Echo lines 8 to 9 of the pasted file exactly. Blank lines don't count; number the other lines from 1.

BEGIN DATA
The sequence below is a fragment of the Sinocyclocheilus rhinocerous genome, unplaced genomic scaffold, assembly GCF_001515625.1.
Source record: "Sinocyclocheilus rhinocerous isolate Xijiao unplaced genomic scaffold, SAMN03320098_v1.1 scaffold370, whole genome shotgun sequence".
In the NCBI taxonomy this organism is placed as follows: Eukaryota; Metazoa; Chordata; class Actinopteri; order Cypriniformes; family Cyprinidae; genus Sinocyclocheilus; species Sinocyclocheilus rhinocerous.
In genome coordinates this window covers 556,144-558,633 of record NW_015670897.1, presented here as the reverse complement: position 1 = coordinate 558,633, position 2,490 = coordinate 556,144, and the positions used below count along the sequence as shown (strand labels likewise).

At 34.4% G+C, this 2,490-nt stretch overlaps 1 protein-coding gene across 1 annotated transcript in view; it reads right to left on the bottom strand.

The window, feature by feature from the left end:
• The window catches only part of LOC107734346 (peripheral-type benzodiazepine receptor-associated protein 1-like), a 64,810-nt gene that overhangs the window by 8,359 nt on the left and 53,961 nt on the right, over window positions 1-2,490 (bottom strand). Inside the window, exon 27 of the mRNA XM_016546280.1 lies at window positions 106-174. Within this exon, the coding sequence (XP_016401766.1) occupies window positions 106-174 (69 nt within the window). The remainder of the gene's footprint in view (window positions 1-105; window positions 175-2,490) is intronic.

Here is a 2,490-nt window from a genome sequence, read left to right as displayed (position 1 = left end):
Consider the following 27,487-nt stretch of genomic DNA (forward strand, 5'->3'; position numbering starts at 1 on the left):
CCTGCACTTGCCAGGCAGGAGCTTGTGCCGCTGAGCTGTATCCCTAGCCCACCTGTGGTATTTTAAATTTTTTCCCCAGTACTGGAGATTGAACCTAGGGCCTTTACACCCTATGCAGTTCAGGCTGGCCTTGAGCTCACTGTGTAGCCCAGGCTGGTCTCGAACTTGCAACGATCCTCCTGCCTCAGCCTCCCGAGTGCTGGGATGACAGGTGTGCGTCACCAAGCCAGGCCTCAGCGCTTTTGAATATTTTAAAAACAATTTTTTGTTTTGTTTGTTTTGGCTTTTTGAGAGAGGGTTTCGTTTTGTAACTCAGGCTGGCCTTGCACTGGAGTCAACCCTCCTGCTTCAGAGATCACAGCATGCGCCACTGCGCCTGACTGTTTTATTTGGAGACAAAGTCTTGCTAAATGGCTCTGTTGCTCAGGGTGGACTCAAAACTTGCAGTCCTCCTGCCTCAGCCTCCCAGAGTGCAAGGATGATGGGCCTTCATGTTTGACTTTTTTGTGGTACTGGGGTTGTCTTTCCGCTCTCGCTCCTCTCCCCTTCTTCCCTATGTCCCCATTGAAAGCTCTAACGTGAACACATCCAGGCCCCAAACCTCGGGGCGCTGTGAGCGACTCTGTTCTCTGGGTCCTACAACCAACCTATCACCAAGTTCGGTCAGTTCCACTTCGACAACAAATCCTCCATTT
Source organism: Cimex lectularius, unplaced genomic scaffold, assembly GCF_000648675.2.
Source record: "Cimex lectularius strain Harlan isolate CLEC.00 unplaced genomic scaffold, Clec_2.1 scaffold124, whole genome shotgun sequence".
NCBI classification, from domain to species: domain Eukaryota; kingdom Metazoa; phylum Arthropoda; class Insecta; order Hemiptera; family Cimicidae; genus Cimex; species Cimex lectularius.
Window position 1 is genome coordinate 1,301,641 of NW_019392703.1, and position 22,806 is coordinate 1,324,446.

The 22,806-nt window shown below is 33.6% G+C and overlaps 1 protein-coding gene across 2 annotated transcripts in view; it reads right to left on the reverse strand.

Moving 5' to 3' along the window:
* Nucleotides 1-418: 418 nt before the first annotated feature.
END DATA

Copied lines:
Here is a 2,490-nt window from a genome sequence, read left to right as displayed (position 1 = left end):
Consider the following 27,487-nt stretch of genomic DNA (forward strand, 5'->3'; position numbering starts at 1 on the left):